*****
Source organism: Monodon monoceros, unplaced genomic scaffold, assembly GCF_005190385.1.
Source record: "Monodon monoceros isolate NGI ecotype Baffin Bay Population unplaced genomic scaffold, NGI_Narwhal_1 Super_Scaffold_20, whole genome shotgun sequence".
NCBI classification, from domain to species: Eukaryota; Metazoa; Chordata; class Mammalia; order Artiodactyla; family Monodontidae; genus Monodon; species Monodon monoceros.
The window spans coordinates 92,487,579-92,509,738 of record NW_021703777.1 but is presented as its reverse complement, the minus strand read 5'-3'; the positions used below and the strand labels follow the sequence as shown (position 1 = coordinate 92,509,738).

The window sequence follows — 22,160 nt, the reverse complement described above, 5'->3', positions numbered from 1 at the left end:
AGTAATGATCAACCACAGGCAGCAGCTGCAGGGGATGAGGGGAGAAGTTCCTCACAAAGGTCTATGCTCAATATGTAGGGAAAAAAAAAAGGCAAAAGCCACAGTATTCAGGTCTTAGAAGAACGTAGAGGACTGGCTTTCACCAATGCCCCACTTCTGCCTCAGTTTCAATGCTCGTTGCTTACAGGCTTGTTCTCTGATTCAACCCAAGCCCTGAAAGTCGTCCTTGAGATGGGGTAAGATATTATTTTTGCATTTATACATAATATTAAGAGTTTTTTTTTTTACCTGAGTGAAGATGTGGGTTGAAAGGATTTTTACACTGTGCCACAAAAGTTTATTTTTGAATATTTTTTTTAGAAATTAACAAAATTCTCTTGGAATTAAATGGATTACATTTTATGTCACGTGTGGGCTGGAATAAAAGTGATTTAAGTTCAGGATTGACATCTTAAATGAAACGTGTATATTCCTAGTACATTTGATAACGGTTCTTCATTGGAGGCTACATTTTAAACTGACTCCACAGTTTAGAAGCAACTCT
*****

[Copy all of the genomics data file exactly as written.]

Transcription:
Source organism: Monodon monoceros, unplaced genomic scaffold, assembly GCF_005190385.1.
Source record: "Monodon monoceros isolate NGI ecotype Baffin Bay Population unplaced genomic scaffold, NGI_Narwhal_1 Super_Scaffold_20, whole genome shotgun sequence".
NCBI classification, from domain to species: Eukaryota; Metazoa; Chordata; class Mammalia; order Artiodactyla; family Monodontidae; genus Monodon; species Monodon monoceros.
The window spans coordinates 92,487,579-92,509,738 of record NW_021703777.1 but is presented as its reverse complement, the minus strand read 5'-3'; the positions used below and the strand labels follow the sequence as shown (position 1 = coordinate 92,509,738).

The window sequence follows — 22,160 nt, the reverse complement described above, 5'->3', positions numbered from 1 at the left end:
AGTAATGATCAACCACAGGCAGCAGCTGCAGGGGATGAGGGGAGAAGTTCCTCACAAAGGTCTATGCTCAATATGTAGGGAAAAAAAAAAGGCAAAAGCCACAGTATTCAGGTCTTAGAAGAACGTAGAGGACTGGCTTTCACCAATGCCCCACTTCTGCCTCAGTTTCAATGCTCGTTGCTTACAGGCTTGTTCTCTGATTCAACCCAAGCCCTGAAAGTCGTCCTTGAGATGGGGTAAGATATTATTTTTGCATTTATACATAATATTAAGAGTTTTTTTTTTTACCTGAGTGAAGATGTGGGTTGAAAGGATTTTTACACTGTGCCACAAAAGTTTATTTTTGAATATTTTTTTTAGAAATTAACAAAATTCTCTTGGAATTAAATGGATTACATTTTATGTCACGTGTGGGCTGGAATAAAAGTGATTTAAGTTCAGGATTGACATCTTAAATGAAACGTGTATATTCCTAGTACATTTGATAACGGTTCTTCATTGGAGGCTACATTTTAAACTGACTCCACAGTTTAGAAGCAACTCT